Match momentum was already weighing heavily on Chelsea’s side and the opener only thrust it further. Wisely, the Blues used the goal to push for another one.
But chances were yet again going to waste, West Ham working hard to keep our advantage at just one goal. They even tried to counter our efforts with Pablo Zabaleta, but their last haul would not wield any sort of success.
Even if profligate, Chelsea were still far ahead of West Ham in the general display. And it felt as if we would be able not only to gain three points from the match but do so with a good scoreline. That if we were able to carry this form while adding better aim — and luck! — to our finishing in the second half.
For those hoping Chelsea would improve their goalscoring margin, the start of second half was a good show. It took the Blues only a minute to get another shot at Hart’s goal, an attempt from Willian going wide.
Although goalkeeper Thibaut Courtois was forced to work a few seconds later on an Arnautovic shot, it was clear that the beginning of the second half would continue to be largely on Chelsea’s favour. Much like in the first half the Blues would keep stringing great advances, with their attacking line supported by wing-backs and approaches from Cesc on the right.
However, it is in moments like these that we remember chances created are not worth a damn thing if you are not able to convert them.
Shots were created and made from left, right and centre in Chelsea’s camp. Most of those missed the target, with some turning into corners or deemed offside. Meanwhile West Ham were unable to answer, counters attempted being cut short by our defenders and some turning into chances for us to attack Hart and his colleagues at the defensive line.
But none of these opportunities were taken to our advantage where it mattered the most: the scoreboard.
Chelsea’s effort and tempo began to decrease, the players feeling tiredness accumulated throughout the season creeping in. We started to drop deep, a complete reversal of positions between ourselves and West Ham.
At the beginning they were not able to do much with the new found space to work the ball around. But upon the introduction of old Chelsea nemesis Javier “Chicharito” Hernández to the fold by West Ham manager David Moyes, things turned for the worse.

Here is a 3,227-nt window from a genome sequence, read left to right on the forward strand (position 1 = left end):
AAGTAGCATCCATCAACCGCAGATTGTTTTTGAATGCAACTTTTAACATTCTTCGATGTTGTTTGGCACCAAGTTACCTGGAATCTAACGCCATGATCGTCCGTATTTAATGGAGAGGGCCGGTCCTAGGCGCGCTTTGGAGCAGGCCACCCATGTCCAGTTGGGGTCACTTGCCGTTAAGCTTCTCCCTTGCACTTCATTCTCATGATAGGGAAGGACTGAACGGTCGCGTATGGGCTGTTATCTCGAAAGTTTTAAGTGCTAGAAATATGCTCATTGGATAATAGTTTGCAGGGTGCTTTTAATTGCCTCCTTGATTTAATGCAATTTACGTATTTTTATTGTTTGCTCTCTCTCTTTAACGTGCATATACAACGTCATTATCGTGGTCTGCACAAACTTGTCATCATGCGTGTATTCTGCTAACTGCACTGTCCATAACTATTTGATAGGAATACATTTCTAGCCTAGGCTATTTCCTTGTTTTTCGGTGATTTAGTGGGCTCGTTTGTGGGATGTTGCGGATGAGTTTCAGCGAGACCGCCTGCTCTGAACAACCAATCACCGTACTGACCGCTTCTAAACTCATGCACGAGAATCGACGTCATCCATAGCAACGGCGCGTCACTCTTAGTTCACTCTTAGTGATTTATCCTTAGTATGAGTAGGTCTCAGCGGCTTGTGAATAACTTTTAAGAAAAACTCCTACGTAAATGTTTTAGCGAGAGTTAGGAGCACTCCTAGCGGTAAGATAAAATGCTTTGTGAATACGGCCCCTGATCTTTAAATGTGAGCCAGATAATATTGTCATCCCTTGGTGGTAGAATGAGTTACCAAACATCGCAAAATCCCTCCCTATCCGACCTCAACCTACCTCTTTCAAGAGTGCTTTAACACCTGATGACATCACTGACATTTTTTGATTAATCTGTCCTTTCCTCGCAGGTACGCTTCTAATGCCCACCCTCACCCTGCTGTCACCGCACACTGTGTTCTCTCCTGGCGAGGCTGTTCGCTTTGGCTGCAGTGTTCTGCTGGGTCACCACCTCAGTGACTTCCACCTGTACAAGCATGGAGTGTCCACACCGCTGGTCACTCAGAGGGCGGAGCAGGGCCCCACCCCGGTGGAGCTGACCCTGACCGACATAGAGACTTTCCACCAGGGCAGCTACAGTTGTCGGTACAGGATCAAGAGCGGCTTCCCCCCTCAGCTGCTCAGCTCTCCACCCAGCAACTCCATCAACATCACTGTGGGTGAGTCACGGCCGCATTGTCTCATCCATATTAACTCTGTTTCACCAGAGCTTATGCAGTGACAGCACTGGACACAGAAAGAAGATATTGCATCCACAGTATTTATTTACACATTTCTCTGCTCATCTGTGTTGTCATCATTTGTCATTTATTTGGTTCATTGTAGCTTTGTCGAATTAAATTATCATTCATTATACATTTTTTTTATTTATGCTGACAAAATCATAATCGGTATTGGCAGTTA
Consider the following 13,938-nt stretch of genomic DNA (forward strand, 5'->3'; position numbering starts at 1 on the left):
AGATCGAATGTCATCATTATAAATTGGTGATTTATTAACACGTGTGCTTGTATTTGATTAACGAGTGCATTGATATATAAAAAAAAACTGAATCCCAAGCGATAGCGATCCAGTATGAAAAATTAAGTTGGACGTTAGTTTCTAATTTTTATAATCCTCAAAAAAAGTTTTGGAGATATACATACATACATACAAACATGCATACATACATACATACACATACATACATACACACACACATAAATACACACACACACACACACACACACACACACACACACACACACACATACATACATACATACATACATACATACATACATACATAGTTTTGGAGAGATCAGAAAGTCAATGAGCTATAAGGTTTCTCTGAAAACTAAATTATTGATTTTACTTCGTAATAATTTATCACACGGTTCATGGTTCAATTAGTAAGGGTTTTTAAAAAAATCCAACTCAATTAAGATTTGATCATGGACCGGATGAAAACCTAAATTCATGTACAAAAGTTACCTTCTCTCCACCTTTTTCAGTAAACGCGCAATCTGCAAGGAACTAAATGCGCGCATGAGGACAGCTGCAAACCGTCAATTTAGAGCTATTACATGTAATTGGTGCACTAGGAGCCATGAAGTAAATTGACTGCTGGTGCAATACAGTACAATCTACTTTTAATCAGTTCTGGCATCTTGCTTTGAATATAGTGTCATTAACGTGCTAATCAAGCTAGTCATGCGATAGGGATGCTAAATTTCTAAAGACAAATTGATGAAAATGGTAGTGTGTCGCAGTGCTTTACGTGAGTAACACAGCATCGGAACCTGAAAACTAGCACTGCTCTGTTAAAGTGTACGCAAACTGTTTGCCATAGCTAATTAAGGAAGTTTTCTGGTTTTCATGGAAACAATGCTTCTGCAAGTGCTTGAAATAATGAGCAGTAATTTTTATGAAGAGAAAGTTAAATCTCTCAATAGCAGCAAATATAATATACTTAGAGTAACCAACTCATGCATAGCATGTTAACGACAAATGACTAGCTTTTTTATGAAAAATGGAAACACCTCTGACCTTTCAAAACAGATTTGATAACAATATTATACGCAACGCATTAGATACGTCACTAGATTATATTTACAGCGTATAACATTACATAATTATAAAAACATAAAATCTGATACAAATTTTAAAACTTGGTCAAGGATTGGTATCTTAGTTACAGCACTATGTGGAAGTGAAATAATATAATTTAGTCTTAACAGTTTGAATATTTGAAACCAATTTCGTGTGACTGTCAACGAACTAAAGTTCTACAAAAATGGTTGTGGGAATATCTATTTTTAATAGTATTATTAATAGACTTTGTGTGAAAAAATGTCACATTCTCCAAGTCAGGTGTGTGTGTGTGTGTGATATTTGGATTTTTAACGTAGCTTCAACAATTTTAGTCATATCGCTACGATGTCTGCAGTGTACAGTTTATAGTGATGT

The most pessimistic of our fans could say it was something written in the stars, as it has been a sight too common for Chelsea this year. A ball was crossed to our box and cleared to the side by Cahill. There was however no one to punt it out, nor to impede Arnautovic from chasing after the ball and set it up for Chicharito. The Mexican striker, who had not scored a single goal since February 10th, broke his duck today with loads of help from Cesc who gave him space and time for a shot good enough to beat Courtois.
Having found the tie, the visitor side desperate for points to take themselves further away from the relegation zone would keep pushing for the turnaround. All while Chelsea looked around as passers-by, dumbfounded by yet another game starting out well but going awry as time went forth.
At least changes were made by Conte, Giroud and Pedro introduced in place of Morata and Moses after a good 5 minutes of heavy pressure from West Ham onto our end. The tactical shape was still a 3-4-3, but it looked at times like a 4-2-3-1 which had Chelsea finding much needed improvement in their offensive forays.
It was then time for another common happenstance in our history: the day of the (almost) impenetrable goalkeeper.
On the back and forth to close out the game, Chelsea were approaching West Ham’s defence with clearer opportunities to score as we were managing to work the ball around with possession in our grasp, while the Hammers resorted to long punts trying to engage a counter-attack. In those Chelsea got close to getting their second on multiple times, but good work from Hart put a damper on our hopes.
With that, the unlikely 1-1 draw left West Ham fans with wide smiles on their faces. All while Chelsea fans began to leave Stamford Bridge wondering if we could fall deeper into our own sea of sorrow.